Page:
“Are women less stable employees than men,” the authors ask in “Chapter 2: Diversity in Organizations” in the class textbook Organizational Behavior by Stephen P. Robbins and Timothy A. Judge used in my “Organizational Behavior” class. The authors were also interested in “What about absence and turnover rates?”
The immediate answers for many people are that women are the caregivers and therefore less stable and more likely to change jobs than men. And they are right based on the article “Challenging Conventional Wisdom About Who Quits: Revelations from Corporate America” in the Journal of Applied Psychology (93, no. 1 , pp. 1-34). “…evidence from a study of nearly 500,000 professional employees indicates significant differences, with women more likely to turn over than men.” Additional researchers found that women have higher rates of being absent and are the ones who take time from work if her child is sick or needs to go to a doctor, wait for a delivery person or a vendor like the plumber, etc.
However, the roles women and men play are changing. “The U.S. Census Bureau reported yesterday that “One-Third of Fathers with Working Wives Regularly Care for Their Children” wrote Lance Somerfeld in his blog post at www.NYCDadsgroup.com (Tuesday, December 6, 2011). A quote Somerfeld used stated that “Among fathers with a wife in the workforce, 32 percent were a regular source of care for their children under age 15, up from 26 percent in 2002, the U.S. Census Bureau reported.” The statistics about fathers with preschool-age children was even more interesting: “one in five fathers was the primary caregiver, meaning their child spent more time in their care than any other type of arrangement.”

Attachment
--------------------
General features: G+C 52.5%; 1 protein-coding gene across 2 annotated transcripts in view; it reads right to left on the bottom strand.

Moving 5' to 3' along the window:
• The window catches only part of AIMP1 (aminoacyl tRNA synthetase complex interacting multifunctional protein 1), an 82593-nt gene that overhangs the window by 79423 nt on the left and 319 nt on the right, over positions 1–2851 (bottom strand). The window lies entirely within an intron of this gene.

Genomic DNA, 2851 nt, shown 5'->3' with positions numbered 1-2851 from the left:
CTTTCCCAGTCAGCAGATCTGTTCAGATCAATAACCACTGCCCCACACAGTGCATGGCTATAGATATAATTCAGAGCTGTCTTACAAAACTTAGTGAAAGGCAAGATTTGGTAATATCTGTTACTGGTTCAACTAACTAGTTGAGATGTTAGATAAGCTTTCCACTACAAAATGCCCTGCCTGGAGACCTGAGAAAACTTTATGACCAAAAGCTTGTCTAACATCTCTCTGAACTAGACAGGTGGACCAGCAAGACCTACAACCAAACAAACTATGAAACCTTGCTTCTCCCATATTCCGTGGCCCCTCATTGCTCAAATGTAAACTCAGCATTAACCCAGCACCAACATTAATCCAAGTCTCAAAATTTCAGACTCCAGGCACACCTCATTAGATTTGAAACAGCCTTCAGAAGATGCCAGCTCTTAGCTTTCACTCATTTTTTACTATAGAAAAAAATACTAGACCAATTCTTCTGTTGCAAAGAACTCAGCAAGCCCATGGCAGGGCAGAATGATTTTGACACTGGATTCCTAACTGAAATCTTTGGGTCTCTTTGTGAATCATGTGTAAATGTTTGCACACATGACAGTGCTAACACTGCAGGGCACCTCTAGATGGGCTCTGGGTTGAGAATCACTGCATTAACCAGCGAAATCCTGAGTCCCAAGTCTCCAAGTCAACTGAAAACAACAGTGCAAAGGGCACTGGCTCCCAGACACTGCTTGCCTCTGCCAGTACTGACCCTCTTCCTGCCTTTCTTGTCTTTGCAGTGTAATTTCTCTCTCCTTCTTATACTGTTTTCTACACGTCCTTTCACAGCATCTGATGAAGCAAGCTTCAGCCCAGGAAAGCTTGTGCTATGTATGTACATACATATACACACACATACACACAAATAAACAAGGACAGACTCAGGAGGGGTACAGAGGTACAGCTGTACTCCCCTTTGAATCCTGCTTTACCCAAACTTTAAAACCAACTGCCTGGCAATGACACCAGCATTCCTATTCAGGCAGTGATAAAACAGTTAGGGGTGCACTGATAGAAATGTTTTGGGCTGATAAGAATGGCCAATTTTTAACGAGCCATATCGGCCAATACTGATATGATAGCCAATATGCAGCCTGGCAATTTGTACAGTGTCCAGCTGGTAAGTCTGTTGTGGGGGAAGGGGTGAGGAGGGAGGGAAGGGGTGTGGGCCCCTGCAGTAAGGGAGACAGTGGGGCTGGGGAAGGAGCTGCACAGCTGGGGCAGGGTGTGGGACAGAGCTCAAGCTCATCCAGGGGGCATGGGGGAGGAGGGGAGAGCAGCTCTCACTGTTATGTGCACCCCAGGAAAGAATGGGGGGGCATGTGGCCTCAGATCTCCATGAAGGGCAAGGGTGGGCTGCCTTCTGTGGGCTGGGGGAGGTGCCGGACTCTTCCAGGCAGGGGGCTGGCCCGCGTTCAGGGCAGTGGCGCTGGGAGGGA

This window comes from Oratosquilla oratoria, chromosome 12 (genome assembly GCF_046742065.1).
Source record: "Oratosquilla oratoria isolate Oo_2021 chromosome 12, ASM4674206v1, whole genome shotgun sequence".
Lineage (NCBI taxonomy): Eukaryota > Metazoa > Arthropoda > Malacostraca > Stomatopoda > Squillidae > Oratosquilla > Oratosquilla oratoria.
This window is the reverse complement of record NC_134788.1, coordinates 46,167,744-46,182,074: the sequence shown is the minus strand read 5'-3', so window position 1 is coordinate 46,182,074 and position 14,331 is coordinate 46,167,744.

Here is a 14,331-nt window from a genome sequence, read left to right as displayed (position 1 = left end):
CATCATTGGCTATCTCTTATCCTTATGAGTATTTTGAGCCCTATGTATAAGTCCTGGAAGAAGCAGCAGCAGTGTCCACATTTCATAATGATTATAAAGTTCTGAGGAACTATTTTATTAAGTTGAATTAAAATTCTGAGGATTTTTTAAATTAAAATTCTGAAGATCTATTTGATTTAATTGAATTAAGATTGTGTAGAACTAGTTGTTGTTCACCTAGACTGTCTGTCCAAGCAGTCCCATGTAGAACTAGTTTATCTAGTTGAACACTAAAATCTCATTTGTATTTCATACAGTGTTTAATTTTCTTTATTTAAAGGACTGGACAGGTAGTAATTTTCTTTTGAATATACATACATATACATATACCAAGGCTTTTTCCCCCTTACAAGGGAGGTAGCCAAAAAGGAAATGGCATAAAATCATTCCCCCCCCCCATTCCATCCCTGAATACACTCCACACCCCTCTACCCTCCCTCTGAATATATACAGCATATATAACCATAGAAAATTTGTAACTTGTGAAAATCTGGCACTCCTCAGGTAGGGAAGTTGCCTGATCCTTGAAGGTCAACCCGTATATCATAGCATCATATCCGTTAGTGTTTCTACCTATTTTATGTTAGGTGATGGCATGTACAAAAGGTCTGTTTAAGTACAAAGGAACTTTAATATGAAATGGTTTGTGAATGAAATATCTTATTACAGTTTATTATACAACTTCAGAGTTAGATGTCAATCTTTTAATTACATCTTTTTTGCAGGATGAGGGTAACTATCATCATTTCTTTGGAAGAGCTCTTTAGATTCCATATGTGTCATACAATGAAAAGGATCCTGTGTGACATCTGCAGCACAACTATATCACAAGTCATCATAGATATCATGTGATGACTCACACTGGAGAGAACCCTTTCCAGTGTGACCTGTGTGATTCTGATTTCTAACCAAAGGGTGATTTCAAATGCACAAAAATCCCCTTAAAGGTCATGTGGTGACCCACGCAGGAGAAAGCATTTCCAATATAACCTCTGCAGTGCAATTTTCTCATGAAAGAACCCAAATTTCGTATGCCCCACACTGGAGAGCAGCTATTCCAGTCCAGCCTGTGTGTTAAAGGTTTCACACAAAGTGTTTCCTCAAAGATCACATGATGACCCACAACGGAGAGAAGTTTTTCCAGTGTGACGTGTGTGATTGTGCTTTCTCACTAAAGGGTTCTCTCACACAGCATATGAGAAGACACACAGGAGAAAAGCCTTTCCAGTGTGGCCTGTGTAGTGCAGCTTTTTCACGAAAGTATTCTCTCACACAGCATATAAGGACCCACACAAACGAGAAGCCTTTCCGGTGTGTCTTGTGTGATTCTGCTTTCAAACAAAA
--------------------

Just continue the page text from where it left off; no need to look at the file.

Somerfeld stated that the recession triggered a significant increase in men staying home (he uses the term “mancession”). But there is also the fact that “fathers genuinely want to spend more time with their children.” Somerfeld’s opinion based on the approximately 500 dads within the NYC Dads Group is that men step in to be the primary caregiver as a choice.
Somerfeld cited another article that brought a new slant to caregiving. Jobless Dads Get Quality Time With Children as Caregiving Rises by Joel Stonington of Bloomberg/Businessweek reports that “The recession isn’t the only reason (that dads spend more time as a partial or primary caregiver). Women are increasingly contributing more to family income than men, and there is a growing desire among men to take part in the lives of their children, according to Ellen Galinsky, president and co-founder of the New York-based Families and Work Institute.”
Fifty percent of women are managers, for the first time there are 18 female CEOs on the Fortune 500 list, and a growing number of women at all levels of companies are making more money than their husbands. The fact that dads want to stay home is refreshing. Mothers are freed up to develop their skills to climb the corporate ladder at one company while dads are able to stay home and care for their children.